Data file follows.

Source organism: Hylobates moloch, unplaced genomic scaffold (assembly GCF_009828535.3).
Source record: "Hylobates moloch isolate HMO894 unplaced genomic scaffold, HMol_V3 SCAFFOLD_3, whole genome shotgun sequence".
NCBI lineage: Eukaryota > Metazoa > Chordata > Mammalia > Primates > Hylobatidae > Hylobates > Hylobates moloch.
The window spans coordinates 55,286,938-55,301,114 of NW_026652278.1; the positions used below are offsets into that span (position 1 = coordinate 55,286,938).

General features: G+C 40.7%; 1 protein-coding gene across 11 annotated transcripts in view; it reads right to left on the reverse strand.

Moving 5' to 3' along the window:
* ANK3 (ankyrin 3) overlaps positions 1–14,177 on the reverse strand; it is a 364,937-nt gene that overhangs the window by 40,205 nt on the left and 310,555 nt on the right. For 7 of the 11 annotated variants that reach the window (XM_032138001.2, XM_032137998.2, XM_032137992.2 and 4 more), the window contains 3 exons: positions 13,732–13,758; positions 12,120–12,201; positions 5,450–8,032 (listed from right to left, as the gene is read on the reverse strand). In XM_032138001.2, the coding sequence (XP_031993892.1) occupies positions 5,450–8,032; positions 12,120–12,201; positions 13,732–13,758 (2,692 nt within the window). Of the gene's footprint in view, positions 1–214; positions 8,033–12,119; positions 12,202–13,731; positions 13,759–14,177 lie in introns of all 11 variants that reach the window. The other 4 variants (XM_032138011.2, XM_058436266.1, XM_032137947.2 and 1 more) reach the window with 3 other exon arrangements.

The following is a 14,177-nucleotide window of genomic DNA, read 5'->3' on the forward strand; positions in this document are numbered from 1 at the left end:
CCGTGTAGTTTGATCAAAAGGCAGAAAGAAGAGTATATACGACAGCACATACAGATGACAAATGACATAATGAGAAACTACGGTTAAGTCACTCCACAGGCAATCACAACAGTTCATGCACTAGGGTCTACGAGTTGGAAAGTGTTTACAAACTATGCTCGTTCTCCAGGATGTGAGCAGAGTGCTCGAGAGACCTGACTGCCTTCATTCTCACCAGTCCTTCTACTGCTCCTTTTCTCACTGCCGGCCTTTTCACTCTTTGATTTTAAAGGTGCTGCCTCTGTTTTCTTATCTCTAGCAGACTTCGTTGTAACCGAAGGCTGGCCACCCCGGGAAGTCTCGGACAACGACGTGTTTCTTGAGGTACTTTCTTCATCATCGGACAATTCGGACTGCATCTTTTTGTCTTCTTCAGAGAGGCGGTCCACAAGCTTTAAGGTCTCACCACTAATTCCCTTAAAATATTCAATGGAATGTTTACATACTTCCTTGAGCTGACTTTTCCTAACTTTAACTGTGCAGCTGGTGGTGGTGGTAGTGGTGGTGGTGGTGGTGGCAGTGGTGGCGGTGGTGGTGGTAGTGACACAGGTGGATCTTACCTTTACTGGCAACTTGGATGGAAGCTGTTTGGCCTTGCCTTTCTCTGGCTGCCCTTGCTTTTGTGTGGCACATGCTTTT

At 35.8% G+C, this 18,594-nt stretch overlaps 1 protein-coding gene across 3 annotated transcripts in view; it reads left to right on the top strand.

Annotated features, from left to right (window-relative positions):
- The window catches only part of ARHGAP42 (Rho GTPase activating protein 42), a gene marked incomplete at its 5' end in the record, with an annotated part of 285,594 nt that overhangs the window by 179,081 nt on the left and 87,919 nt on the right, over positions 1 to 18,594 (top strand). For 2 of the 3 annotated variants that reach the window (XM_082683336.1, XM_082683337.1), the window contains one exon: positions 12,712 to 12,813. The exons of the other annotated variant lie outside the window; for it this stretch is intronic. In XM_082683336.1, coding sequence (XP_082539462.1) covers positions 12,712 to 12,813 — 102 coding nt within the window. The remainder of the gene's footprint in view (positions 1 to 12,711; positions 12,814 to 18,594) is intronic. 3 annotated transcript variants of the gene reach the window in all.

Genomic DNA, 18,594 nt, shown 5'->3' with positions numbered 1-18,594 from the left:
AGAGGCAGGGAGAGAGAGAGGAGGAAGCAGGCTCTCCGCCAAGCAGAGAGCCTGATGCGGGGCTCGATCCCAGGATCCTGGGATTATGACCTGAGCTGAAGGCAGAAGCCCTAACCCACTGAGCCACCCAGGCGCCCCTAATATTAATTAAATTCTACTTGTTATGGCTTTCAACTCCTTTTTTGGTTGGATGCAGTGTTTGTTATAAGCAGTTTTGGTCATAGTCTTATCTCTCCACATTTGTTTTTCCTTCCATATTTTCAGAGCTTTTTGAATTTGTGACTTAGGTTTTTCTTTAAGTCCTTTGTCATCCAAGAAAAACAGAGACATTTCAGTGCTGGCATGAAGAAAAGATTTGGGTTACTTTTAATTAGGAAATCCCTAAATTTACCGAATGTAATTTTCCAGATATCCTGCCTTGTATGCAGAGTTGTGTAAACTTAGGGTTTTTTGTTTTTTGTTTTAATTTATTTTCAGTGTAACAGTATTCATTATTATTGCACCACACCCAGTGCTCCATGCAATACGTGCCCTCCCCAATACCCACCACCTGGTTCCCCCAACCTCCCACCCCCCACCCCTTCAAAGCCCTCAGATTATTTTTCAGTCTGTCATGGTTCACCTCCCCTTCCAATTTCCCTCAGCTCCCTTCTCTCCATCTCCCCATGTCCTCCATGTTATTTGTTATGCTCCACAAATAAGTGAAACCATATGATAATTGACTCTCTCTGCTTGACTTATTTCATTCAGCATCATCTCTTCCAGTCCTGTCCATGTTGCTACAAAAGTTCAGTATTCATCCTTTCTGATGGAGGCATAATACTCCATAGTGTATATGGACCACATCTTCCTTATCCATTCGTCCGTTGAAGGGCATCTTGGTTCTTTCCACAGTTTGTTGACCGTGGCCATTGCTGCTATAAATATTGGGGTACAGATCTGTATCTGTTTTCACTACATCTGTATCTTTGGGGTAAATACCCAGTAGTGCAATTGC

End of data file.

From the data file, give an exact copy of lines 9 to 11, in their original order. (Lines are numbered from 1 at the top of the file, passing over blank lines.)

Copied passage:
CCGTGTAGTTTGATCAAAAGGCAGAAAGAAGAGTATATACGACAGCACATACAGATGACAAATGACATAATGAGAAACTACGGTTAAGTCACTCCACAGGCAATCACAACAGTTCATGCACTAGGGTCTACGAGTTGGAAAGTGTTTACAAACTATGCTCGTTCTCCAGGATGTGAGCAGAGTGCTCGAGAGACCTGACTGCCTTCATTCTCACCAGTCCTTCTACTGCTCCTTTTCTCACTGCCGGCCTTTTCACTCTTTGATTTTAAAGGTGCTGCCTCTGTTTTCTTATCTCTAGCAGACTTCGTTGTAACCGAAGGCTGGCCACCCCGGGAAGTCTCGGACAACGACGTGTTTCTTGAGGTACTTTCTTCATCATCGGACAATTCGGACTGCATCTTTTTGTCTTCTTCAGAGAGGCGGTCCACAAGCTTTAAGGTCTCACCACTAATTCCCTTAAAATATTCAATGGAATGTTTACATACTTCCTTGAGCTGACTTTTCCTAACTTTAACTGTGCAGCTGGTGGTGGTGGTAGTGGTGGTGGTGGTGGTGGCAGTGGTGGCGGTGGTGGTGGTAGTGACACAGGTGGATCTTACCTTTACTGGCAACTTGGATGGAAGCTGTTTGGCCTTGCCTTTCTCTGGCTGCCCTTGCTTTTGTGTGGCACATGCTTTT

At 35.8% G+C, this 18,594-nt stretch overlaps 1 protein-coding gene across 3 annotated transcripts in view; it reads left to right on the top strand.

Annotated features, from left to right (window-relative positions):